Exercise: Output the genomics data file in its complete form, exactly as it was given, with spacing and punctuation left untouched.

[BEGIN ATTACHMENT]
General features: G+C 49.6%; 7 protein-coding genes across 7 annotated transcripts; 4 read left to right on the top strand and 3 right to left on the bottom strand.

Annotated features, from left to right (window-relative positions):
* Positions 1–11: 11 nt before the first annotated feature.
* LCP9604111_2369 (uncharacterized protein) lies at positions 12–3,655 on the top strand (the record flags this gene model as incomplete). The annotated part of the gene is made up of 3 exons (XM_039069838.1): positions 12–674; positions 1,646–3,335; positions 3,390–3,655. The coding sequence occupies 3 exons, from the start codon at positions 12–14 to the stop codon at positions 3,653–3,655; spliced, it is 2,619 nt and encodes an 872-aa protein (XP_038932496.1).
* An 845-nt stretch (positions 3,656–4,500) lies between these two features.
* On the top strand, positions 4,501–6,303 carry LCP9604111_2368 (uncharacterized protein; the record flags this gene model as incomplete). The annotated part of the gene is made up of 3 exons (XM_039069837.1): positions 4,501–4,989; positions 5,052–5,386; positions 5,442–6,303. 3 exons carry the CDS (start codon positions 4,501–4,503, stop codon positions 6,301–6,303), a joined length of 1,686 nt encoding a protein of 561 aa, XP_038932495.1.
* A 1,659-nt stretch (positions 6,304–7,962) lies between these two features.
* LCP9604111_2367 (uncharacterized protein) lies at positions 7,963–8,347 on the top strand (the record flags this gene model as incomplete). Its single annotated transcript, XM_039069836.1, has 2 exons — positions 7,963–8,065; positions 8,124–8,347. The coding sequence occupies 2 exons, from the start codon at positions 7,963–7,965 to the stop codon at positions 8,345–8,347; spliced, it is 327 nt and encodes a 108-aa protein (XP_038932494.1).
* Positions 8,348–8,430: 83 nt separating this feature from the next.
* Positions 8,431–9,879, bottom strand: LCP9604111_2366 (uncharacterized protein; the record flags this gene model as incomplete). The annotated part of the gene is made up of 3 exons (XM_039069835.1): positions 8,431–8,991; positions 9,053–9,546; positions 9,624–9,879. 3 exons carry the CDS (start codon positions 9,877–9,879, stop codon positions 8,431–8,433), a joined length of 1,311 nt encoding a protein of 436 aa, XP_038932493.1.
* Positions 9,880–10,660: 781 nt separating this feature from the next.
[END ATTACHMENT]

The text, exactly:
General features: G+C 49.6%; 7 protein-coding genes across 7 annotated transcripts; 4 read left to right on the top strand and 3 right to left on the bottom strand.

Annotated features, from left to right (window-relative positions):
* Positions 1–11: 11 nt before the first annotated feature.
* LCP9604111_2369 (uncharacterized protein) lies at positions 12–3,655 on the top strand (the record flags this gene model as incomplete). The annotated part of the gene is made up of 3 exons (XM_039069838.1): positions 12–674; positions 1,646–3,335; positions 3,390–3,655. The coding sequence occupies 3 exons, from the start codon at positions 12–14 to the stop codon at positions 3,653–3,655; spliced, it is 2,619 nt and encodes an 872-aa protein (XP_038932496.1).
* An 845-nt stretch (positions 3,656–4,500) lies between these two features.
* On the top strand, positions 4,501–6,303 carry LCP9604111_2368 (uncharacterized protein; the record flags this gene model as incomplete). The annotated part of the gene is made up of 3 exons (XM_039069837.1): positions 4,501–4,989; positions 5,052–5,386; positions 5,442–6,303. 3 exons carry the CDS (start codon positions 4,501–4,503, stop codon positions 6,301–6,303), a joined length of 1,686 nt encoding a protein of 561 aa, XP_038932495.1.
* A 1,659-nt stretch (positions 6,304–7,962) lies between these two features.
* LCP9604111_2367 (uncharacterized protein) lies at positions 7,963–8,347 on the top strand (the record flags this gene model as incomplete). Its single annotated transcript, XM_039069836.1, has 2 exons — positions 7,963–8,065; positions 8,124–8,347. The coding sequence occupies 2 exons, from the start codon at positions 7,963–7,965 to the stop codon at positions 8,345–8,347; spliced, it is 327 nt and encodes a 108-aa protein (XP_038932494.1).
* Positions 8,348–8,430: 83 nt separating this feature from the next.
* Positions 8,431–9,879, bottom strand: LCP9604111_2366 (uncharacterized protein; the record flags this gene model as incomplete). The annotated part of the gene is made up of 3 exons (XM_039069835.1): positions 8,431–8,991; positions 9,053–9,546; positions 9,624–9,879. 3 exons carry the CDS (start codon positions 9,877–9,879, stop codon positions 8,431–8,433), a joined length of 1,311 nt encoding a protein of 436 aa, XP_038932493.1.
* Positions 9,880–10,660: 781 nt separating this feature from the next.